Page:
Now you can start to see how businesses in our world actually already have the potential to solve some of these big challenges. And if you think of the fact that these industries here represent only small part of the commercial activities that exist in our world, the numbers on the left seem to be even easier to achieve. They are actually so small in comparison to the financial power businesses already have.

Let’s go further here to see if the 3 key insights of the power of small can help us come up with easy, ubiquitous and agile solutions to these big issues.

What small businesses can do…. with just one dollar

First of all, in every industry, there are big companies and small ones. Large corporations these days have CSR departments. It’s almost a requirement in today’s world where consumers are starting to be more educated and concerned of social issues. But what about small businesses?

Small businesses are everywhere, from the street corner shops to family run businesses. Governments routinely attribute 70% of economic power to SMEs. So, what if all these businesses started to take actions in ways they believe in?

And what if we broke down the global challenges into the smallest possible impact units so that any businesses could make a difference just by giving what they can give?

Ponder this: if small businesses can give a few cents or a few dollars for every business activity they have everyday, then can these millions of businesses and billions of activities change the world together?

The B1G1 model – the world full of giving

In 2007, we founded the global giving initiative B1G1 (www.b1g1.com) to help small businesses give back and make a difference in meaningful ways.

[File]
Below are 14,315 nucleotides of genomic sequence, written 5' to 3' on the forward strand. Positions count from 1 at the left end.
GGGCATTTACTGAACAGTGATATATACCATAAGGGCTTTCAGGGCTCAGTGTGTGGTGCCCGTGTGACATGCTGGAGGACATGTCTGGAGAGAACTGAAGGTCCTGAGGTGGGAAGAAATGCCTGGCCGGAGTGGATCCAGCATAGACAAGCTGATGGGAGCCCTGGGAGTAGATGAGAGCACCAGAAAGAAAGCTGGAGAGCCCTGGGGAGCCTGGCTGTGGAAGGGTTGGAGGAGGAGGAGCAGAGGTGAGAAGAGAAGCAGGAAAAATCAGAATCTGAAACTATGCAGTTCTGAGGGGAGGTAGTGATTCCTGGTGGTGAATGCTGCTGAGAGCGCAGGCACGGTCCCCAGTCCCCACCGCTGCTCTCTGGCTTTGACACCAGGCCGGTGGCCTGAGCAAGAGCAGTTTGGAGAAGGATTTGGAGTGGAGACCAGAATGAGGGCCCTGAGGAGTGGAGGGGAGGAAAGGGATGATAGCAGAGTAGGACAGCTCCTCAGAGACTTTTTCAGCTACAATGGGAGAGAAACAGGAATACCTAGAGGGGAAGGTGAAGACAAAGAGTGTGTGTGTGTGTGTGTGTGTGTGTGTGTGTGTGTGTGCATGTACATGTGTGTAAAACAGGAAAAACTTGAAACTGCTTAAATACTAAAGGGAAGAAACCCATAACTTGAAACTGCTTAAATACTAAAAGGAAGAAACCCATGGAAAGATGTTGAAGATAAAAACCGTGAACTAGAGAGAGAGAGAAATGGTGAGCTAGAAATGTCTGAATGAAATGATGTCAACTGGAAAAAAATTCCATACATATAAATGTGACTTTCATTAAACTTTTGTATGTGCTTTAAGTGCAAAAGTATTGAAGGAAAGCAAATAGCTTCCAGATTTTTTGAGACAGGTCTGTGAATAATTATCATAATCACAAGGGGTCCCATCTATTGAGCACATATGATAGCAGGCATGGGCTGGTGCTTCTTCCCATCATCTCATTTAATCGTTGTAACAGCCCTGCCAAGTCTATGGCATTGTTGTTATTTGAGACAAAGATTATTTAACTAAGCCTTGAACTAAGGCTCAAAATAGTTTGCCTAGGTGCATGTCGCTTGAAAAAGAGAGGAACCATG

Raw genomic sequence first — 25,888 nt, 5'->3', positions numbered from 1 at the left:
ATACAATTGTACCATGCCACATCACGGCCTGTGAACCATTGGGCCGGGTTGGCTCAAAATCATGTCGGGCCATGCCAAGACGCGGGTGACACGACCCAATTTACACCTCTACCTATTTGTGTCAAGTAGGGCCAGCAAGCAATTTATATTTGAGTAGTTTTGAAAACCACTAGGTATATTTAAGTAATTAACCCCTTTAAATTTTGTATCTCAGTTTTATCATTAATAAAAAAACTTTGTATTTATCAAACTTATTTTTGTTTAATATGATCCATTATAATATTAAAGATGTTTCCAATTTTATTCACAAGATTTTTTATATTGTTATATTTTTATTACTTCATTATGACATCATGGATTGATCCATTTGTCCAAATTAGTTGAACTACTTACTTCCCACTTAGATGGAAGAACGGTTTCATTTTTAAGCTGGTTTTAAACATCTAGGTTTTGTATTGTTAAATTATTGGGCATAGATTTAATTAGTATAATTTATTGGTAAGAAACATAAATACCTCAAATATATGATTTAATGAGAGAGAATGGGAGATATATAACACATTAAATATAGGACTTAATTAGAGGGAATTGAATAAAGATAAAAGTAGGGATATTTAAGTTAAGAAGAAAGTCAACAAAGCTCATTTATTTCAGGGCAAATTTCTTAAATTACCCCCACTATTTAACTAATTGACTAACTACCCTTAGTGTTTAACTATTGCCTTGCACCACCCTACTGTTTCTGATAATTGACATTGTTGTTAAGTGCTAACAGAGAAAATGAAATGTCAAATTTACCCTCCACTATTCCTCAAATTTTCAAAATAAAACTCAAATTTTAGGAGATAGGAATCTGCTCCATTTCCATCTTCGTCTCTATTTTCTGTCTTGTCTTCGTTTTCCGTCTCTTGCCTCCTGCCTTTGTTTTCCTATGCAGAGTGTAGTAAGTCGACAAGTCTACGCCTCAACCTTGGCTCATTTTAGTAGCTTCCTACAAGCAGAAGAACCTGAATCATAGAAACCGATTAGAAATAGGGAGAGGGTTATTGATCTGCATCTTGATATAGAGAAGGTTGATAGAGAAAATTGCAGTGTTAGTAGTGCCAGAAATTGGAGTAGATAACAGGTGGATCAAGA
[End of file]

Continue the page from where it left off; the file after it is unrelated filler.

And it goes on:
Imagine a café giving access to life-saving water for every coffee they sell, or an accounting firm educating a disadvantaged child for every client they serve…

B1G1 makes these things possible. Over the last nine years, we have worked with more than 1,600 small businesses from all industries and these businesses have created more than 89 million giving impacts to date together. When we say ‘giving impacts’, each impact symbolises a special giving activity such as ‘planting a tree’ or ‘giving much needed mediation to one person’ or ‘giving a book to a school library’.

That 89 million giving impacts is now accelerating. So we see that (yet again) small really has a power.

Because it’s small, any business at any stage of development can consider supporting resonant causes through their business, making their everyday business activities much more meaningful.

Because it’s small, the opportunities are everywhere. We don’t need to find one big solution to change everything. And with this perspective, every challenge we see in our world becomes an opportunity for us to make a difference.

Small really is big.

And so is the impact your business can have.

 

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If you want to do more to create positive impact…

You can learn more about the art of making improvements in Masami’s latest book “GIVING BUSINESS: Creating The Maximum Impact in the Meaning-Driven World”.

You can also download the free e-book to find out how you can maximize the impact of your life and business from here.